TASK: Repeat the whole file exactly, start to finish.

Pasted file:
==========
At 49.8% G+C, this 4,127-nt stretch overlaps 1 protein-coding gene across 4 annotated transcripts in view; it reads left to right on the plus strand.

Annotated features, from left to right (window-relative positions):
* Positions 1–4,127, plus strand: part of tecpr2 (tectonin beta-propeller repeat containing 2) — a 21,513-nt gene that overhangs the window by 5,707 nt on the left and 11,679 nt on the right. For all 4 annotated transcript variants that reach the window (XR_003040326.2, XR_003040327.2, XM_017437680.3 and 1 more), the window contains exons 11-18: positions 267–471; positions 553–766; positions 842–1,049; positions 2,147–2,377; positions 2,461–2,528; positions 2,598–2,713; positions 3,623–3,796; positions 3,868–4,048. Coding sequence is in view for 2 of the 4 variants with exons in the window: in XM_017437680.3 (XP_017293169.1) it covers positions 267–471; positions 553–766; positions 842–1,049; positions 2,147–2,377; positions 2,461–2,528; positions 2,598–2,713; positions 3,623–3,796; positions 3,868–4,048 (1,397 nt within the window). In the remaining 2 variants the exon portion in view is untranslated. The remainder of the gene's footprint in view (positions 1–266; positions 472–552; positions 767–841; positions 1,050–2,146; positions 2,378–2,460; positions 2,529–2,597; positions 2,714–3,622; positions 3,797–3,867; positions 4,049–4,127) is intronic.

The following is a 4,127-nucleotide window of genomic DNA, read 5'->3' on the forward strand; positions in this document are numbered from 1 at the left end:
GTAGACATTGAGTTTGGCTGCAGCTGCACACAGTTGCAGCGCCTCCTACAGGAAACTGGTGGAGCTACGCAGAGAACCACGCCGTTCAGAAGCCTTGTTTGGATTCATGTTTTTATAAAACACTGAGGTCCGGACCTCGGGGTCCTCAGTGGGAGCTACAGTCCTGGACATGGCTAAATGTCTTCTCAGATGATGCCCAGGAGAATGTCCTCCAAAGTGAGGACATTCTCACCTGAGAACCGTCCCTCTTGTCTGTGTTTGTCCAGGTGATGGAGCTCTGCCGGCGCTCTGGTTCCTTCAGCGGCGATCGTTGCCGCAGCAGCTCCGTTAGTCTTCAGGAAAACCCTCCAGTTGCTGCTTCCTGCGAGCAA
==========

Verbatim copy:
At 49.8% G+C, this 4,127-nt stretch overlaps 1 protein-coding gene across 4 annotated transcripts in view; it reads left to right on the plus strand.

Annotated features, from left to right (window-relative positions):
* Positions 1–4,127, plus strand: part of tecpr2 (tectonin beta-propeller repeat containing 2) — a 21,513-nt gene that overhangs the window by 5,707 nt on the left and 11,679 nt on the right. For all 4 annotated transcript variants that reach the window (XR_003040326.2, XR_003040327.2, XM_017437680.3 and 1 more), the window contains exons 11-18: positions 267–471; positions 553–766; positions 842–1,049; positions 2,147–2,377; positions 2,461–2,528; positions 2,598–2,713; positions 3,623–3,796; positions 3,868–4,048. Coding sequence is in view for 2 of the 4 variants with exons in the window: in XM_017437680.3 (XP_017293169.1) it covers positions 267–471; positions 553–766; positions 842–1,049; positions 2,147–2,377; positions 2,461–2,528; positions 2,598–2,713; positions 3,623–3,796; positions 3,868–4,048 (1,397 nt within the window). In the remaining 2 variants the exon portion in view is untranslated. The remainder of the gene's footprint in view (positions 1–266; positions 472–552; positions 767–841; positions 1,050–2,146; positions 2,378–2,460; positions 2,529–2,597; positions 2,714–3,622; positions 3,797–3,867; positions 4,049–4,127) is intronic.

The following is a 4,127-nucleotide window of genomic DNA, read 5'->3' on the forward strand; positions in this document are numbered from 1 at the left end:
GTAGACATTGAGTTTGGCTGCAGCTGCACACAGTTGCAGCGCCTCCTACAGGAAACTGGTGGAGCTACGCAGAGAACCACGCCGTTCAGAAGCCTTGTTTGGATTCATGTTTTTATAAAACACTGAGGTCCGGACCTCGGGGTCCTCAGTGGGAGCTACAGTCCTGGACATGGCTAAATGTCTTCTCAGATGATGCCCAGGAGAATGTCCTCCAAAGTGAGGACATTCTCACCTGAGAACCGTCCCTCTTGTCTGTGTTTGTCCAGGTGATGGAGCTCTGCCGGCGCTCTGGTTCCTTCAGCGGCGATCGTTGCCGCAGCAGCTCCGTTAGTCTTCAGGAAAACCCTCCAGTTGCTGCTTCCTGCGAGCAA